Barely a year goes by in the MLS without a whole host of players making an instant impact at their new clubs.
Some, like New York Red Bulls winger Joel Lindpere, will make a telling impact, while others like Seattle Sounders’ Blaise Nkufo might take a little longer to get going.
This year there are already dozens of players looking to emulate Lindpere, Nkufo and Colorado Rapids’ unsung hero Jeff Larentowicz in endearing themselves to fans of their new club within months of joining. I have selected a team of 11 players who could make a difference to their new employers’ seasons in 2011.
Goalkeeper: Chris Seitz (FC Dallas)
Left wanting when Kevin Hartman suffered an untimely injury last season, and even more so once Argentine backup Dario Sala was let go in early December, Dallas will be grateful to have snapped up an experienced and relatively youthful stopper. And Seitz, while he may not begin the year as first choice, ought to feel he has a point to prove after failing to hold down a first team place at Philadelphia last campaign.
Right-back: Kerrea Gilbert (Portland Timbers)
Plenty of players move to the MLS from Europe as a sort of retirement plan, but Gilbert seems as far from that stereotype as possible. The former Arsenal man has plenty of good years ahead of him, and will offer as much going forward as he does at the back. Any defence formed more-or-less from scratch, as is the case with Portland, will need players able to gel immediately – Gilbert’s experience settling into various squads during loan spells should serve him well.
Left-back: Heath Pearce (Chivas USA)
With the exit of Jonathan Bornstein, Chivas could use a big-name arrival to fill what can only be described as a massive gap. Pearce could well be that man, and he has had enough ups and downs in his career to know what he should and shouldn’t do again. One of many new faces who ought to help Chivas improve on a season where they lost 18 of their 30 league games.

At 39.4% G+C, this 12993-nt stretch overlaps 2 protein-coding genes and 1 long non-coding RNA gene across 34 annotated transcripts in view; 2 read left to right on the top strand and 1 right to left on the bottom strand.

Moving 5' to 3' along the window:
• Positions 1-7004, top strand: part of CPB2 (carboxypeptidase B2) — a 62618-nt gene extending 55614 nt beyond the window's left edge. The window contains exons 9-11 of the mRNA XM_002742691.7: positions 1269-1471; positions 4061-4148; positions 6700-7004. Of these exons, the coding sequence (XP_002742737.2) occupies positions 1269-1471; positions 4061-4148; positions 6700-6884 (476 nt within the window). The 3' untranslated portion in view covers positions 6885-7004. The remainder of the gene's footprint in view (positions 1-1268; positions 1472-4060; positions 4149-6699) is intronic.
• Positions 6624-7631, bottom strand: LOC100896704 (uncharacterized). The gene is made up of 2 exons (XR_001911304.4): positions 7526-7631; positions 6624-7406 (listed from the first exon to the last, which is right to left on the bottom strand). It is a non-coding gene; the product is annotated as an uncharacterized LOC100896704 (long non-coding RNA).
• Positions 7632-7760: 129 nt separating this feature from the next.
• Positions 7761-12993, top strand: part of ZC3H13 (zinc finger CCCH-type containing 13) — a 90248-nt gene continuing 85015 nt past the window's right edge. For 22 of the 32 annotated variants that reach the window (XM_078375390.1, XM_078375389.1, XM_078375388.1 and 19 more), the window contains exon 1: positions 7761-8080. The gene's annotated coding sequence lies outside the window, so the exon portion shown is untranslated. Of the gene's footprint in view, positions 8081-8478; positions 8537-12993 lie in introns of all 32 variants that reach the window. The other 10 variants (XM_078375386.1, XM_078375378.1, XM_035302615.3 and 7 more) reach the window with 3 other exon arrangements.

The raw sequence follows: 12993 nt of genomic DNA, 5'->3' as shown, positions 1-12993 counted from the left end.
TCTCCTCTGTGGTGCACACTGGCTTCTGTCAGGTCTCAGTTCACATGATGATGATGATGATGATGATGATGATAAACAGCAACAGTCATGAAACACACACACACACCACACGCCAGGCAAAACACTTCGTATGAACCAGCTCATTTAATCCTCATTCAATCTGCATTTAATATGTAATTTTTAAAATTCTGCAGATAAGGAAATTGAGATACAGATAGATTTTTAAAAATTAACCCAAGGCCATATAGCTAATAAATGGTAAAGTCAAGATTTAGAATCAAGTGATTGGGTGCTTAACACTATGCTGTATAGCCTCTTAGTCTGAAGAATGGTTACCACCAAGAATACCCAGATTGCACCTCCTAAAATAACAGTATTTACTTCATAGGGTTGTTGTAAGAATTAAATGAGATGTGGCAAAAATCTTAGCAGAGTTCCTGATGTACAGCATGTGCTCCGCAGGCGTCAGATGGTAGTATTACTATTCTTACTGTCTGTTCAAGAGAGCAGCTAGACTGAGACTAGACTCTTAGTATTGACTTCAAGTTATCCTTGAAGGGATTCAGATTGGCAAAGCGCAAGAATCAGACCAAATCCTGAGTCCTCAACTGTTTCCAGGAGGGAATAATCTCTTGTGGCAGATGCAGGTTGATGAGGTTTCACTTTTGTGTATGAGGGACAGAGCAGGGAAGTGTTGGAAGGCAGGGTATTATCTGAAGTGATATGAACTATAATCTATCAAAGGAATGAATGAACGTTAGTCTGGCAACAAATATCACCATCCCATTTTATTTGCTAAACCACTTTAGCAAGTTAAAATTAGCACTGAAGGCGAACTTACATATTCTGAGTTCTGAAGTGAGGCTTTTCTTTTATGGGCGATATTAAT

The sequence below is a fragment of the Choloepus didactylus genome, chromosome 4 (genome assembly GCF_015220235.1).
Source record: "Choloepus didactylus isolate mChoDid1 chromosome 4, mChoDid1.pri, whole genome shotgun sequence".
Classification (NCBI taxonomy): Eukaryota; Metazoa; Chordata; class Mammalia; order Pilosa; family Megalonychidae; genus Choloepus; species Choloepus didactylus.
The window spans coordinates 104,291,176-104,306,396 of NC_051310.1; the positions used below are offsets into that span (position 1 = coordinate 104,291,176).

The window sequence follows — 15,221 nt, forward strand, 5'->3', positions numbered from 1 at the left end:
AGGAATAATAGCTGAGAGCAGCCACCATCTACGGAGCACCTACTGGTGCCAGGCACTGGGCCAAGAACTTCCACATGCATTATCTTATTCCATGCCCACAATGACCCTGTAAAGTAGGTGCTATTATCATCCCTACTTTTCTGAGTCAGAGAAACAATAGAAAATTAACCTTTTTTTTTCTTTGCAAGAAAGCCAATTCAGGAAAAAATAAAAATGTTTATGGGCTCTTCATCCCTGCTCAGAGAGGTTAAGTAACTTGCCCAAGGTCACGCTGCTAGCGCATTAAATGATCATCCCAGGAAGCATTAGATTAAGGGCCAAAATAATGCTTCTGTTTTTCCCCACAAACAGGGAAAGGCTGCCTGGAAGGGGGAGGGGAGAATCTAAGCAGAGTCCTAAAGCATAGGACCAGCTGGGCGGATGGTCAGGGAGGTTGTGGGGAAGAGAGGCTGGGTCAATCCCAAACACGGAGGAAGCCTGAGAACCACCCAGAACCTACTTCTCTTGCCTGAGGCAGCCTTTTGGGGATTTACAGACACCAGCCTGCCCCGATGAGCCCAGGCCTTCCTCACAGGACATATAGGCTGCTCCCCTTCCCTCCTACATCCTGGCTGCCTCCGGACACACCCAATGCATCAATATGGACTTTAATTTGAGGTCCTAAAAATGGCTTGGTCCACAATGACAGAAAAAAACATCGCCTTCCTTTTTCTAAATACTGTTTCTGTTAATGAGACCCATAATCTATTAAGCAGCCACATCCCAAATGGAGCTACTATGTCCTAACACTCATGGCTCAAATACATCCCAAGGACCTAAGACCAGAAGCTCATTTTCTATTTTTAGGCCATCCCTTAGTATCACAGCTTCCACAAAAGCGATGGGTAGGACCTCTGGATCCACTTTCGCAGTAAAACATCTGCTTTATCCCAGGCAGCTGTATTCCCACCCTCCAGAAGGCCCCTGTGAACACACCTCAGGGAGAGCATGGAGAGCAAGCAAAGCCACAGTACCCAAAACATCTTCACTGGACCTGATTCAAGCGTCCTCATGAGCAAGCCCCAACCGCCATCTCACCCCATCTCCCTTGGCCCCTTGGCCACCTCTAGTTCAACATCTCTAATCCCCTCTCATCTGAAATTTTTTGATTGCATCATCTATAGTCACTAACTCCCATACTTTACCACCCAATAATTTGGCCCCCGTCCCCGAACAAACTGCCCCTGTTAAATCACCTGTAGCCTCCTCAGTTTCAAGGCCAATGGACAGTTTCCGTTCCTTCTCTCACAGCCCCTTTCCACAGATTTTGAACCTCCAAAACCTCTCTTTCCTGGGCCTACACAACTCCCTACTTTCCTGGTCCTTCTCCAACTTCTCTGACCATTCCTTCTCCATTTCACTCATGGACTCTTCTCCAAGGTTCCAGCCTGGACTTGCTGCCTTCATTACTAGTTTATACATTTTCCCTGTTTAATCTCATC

Centre-back: Perry Kitchen (DC United)
The SuperDraft pick most likely to make an instant impact, Kitchen has shown maturity beyond his years when representing the University of Akron, and should have no problem slotting in to DC United’s back-line. With new team-mates who have been erratic at best, Kitchen’s arrival could be an instance of a 19-year-old teaching some more experienced players some new tricks.
Centre-back: Jay DeMerit (Vancouver Whitecaps)
DeMerit’s arrival represents a real coup for the Whitecaps, adding an instant sense of leadership often lacking with teams just joining the MLS. Both his team mates and indeed the backroom staff ought to have plenty to learn from him, but at the same time at 31 years of age the American international still has plenty to offer on the pitch as well as off it.
Central midfield: Ousmane Dabo (New England Revolution)
A lot of New England’s problems last season came from a lack of patience, and Dabo should be able to resolve that problem. The assured presence of the French midfielder – a veteran of five Serie A clubs – ought to give more attacking freedom to club captain Shalrie Joseph, who at times last season was constrained by having to do the attacking and defensive work of several men.
Central midfield: Nathan Sturgis (Toronto FC)
One of the shrewdest bits of business this close-season, some were surprised when Seattle left Sturgis unprotected in the expansion draft. After making him their third pick in that draft, many believe Vancouver missed a trick by letting him join their Canadian neighbours so easily. He ought to take a lot of the pressure of Dwayne de Rosario as Toronto FC look to end years of disappointment.
Central midfield: Dax McCarty (DC United)
One of the real bright sparks of Dallas’ late-season run in 2010, McCarty’s progress was so great that he was honoured with the captain’s armband when the United States met Chile in January’s international friendly. He already showed at his former club that he thrives on pressure and responsibility, and coach Ben Olsen will surely entrust him with plenty this year.
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Forward: Omar Bravo (Sporting Kansas City)
One of the biggest names (if not the biggest) to arrive in 2011, Sporting Kansas City could have a new hero to go with their new identity in Bravo. The fans have had to wait several months for the Mexican’s protracted transfer to be completed, but it should be worth it when he makes his debut in March. Over 100 goals in Mexican football, plus 15 for his country, demonstrate the quality of the hardworking forward.
Forward: Carlos Ruiz (Philadelphia Union)
Even if Ruiz proves to be only half the player he was in his last MLS spell, Philadelphia will have got an absolute steal. The Guatemalan hotshot knows this league inside out, with a record of better than a goal every two games, and with Le Toux and Mwanga on their books the Union can afford to use him sparingly until he finds his stride.
Forward: Charlie Davies (DC United)
It is rare that an American international striker comes to this league in the prime of his career, and – injuries permitting – Davies’ arrival ought to provide a real fillip for his new employers. He may have been robbed of a year’s football after a car crash left him with life-threatening injuries, but Davies still knows where the goal is. He has looked sharp in training and in pre-season friendlies, and by the summer we could see fans laughing at the thought that United only managed 21 goals in the entire 2010 campaign.